Helping Students and Adults develop key skills through our expert approach to Executive Function Coaching.
Executive functions are the basic skills of self-management that allow people to live a healthy and fulfilling life. Connections in Mind are executive function specialists and our coaches work with and support students, adults and teaching professionals to work more effectively, to develop confidence and to encourage sustainable success in educational, professional and daily life.
Connections in Mind are delighted to announce that we will be organising a momentous event in the future of education.
We’re holding an online event that will act as a forum for discussion about education, somewhere that people from all backgrounds, all ethnicities and all neurodiversities can come to make their voices heard.
We need to have a conversation that involves a more representative group of people, not just those in positions of power who think they know. The cross-section of the education community needs to be represented.
We’re offering the chance for four people from each school to participate in this pivotal event and represent the students, parents, teachers and employers. We need your input to discuss the current system and your vision for the future of education. One person alone can’t make the change but collectively, we can be the start of the change.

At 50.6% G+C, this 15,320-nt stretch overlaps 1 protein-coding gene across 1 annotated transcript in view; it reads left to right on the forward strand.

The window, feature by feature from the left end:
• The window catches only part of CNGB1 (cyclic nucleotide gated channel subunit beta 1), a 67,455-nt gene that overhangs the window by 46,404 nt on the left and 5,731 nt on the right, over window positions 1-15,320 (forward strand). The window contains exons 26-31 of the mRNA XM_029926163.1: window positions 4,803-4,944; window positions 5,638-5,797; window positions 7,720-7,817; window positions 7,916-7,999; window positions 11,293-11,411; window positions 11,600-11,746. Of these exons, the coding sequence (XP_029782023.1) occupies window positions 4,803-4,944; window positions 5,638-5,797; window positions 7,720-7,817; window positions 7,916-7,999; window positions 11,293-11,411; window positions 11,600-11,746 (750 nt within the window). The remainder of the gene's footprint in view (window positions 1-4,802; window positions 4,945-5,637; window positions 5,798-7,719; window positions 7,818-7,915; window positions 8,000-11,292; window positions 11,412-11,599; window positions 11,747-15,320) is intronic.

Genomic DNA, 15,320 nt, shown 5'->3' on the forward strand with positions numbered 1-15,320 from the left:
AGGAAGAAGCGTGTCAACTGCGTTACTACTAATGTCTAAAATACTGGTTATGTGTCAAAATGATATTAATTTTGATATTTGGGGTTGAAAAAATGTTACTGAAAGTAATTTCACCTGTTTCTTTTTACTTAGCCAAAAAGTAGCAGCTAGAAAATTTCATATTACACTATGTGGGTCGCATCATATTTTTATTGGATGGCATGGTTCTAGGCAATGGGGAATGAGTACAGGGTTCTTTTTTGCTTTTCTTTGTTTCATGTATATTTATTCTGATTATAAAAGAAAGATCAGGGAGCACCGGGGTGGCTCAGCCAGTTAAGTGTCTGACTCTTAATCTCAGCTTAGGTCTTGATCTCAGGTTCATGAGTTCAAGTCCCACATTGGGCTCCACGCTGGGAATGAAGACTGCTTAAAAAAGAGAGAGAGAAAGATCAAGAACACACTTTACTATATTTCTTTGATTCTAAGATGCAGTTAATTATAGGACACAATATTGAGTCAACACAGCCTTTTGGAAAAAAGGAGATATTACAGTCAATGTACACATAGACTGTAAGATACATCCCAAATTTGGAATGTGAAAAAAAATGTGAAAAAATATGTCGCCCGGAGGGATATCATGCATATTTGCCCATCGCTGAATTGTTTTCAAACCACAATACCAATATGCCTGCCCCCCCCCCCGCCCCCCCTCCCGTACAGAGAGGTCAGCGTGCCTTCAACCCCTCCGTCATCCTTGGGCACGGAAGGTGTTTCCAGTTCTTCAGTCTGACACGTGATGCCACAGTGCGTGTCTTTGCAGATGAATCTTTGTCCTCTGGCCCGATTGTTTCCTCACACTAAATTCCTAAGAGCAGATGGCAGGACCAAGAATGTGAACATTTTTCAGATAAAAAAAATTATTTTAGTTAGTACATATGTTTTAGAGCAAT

Together, we can make change happen.
Our new Connected Minds Parenting online course, run by our very own co-founder and executive function expert, Imogen Moore-Shelley, teaches parents how to develop and support their children’s executive function skills in order for them to flourish in childhood, adolescence and beyond.
Executive Function (EF) skills help us to control effort and behaviour. They enable us to plan and schedule our time, make timely decisions, hold instructions in mind, get going on tasks and keep going when things are challenging. Research shows a clear link between strong EF skills and learning in life, yet we don’t teach children what they are or how to develop them. Weak EF skills can often present as emotional or behavioural challenges.